PHOTOS: Joyful Juneteenth marchers in D.C. confound predictions of violence
After weeks of media coverage about rioters and looters who hijacked protests following George Floyd’s death, Washington D.C. held its breath as Juneteenth marches wound up their springs on Friday.
No one needed to worry. It was festive, not angry. People sold T-shirts. One woman led hundreds down Pennsylvania Avenue while belting Beyoncé’s “Freedom” anthem at the top of her lungs through a bullhorn.
This was a victory parade.
Black Lives Matter activists have made their point and won millions of converts since May 25. Fortune 500 companies and major league sports are on board. Celebrities everywhere have become force multipliers. In some cities, police officers knelt in common cause with groups of activists.
And here they were on Juneteenth, blocks from America’s epicenter of power. Not demanding to be heard, but dancing for joy that everyone, everywhere, was finally listening and that African Americans were writing a new chapter in a never-ending story.
More than a dozen demonstrations had more than a dozen messages— “Defund the Police” and “Defend Black Women” were two—but the violent subculture seemed to stay home, and seemed to know this wasn’t their moment.
No one was looting or setting fires. The only glow came from mostly black faces with ear-to-ear grins that peeked out when COVID-19 masks came off.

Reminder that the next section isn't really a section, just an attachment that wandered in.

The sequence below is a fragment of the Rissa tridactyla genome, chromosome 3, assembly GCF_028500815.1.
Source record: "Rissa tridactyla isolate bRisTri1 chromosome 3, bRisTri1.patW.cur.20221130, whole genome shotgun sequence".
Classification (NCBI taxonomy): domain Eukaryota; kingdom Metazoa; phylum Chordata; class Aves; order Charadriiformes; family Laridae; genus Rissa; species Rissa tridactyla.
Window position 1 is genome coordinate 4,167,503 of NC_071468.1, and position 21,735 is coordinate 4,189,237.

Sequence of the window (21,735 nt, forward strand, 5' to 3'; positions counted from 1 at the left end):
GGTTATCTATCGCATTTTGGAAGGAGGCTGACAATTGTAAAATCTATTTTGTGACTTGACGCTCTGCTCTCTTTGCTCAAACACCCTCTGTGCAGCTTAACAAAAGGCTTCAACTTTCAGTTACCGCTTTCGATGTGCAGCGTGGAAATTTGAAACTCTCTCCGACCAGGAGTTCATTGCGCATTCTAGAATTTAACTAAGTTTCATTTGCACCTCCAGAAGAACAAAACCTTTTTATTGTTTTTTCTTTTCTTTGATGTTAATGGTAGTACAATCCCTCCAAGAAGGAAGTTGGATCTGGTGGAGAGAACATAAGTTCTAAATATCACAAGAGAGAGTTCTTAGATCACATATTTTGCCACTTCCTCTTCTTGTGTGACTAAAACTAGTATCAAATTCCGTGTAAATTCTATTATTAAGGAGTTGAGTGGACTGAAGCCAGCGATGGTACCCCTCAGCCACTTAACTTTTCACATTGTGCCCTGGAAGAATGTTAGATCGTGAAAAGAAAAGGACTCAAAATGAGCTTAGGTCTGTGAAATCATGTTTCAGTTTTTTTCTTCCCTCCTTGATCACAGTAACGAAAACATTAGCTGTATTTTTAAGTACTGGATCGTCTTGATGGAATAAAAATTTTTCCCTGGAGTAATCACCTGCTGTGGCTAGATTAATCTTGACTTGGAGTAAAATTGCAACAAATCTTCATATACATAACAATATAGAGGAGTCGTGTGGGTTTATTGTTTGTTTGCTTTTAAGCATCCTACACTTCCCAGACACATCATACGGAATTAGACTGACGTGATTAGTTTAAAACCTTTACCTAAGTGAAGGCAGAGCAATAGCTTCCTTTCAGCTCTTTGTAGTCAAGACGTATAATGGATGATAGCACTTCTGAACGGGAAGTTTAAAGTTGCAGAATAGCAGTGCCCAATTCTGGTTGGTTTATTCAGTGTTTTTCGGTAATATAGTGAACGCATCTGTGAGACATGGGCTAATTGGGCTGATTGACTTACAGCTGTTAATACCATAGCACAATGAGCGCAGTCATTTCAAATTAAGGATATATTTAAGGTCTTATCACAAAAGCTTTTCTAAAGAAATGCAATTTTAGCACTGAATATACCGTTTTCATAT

Yes, we saw performance art. A Latino portrayed a crucified Jesus, complete with a giant wooden cross, and a cloth across his hips with the letters B-L-M painted in slapdash foam-brush dabs.
And the sounds! Social justice chanting competed for our ears with the occasional drummer and a trombone player, blasting his brass in front of the Trump International Hotel.
“No Justice, no peace, no racist police.” Some women held simple signs, each with the name of a black woman or girl killed by law enforcement. Nunruh Laroche. Della McDuffie. Deeniquia Dodds. 100 in all. The signs were simple, just the names in black letters, floating on a white background.
One little girl tried to whip up her own chanting section. “Black kids, we are so cool!” she shouted. “So get the cops out of our school!”
Cops were scarce. The roads were already closed, and a few squad cars and motorcycles were visible—but far away.
Standing at Freedom Plaza, just a few blocks from the White House, you could see all the competing marches converge. And walk together. And sing.
They did it all in a pounding rainstorm, and they didn’t care how hard the drops fell. The heavens were weeping for joy, so why shouldn’t everyone get wet?
(As told to David Martosko)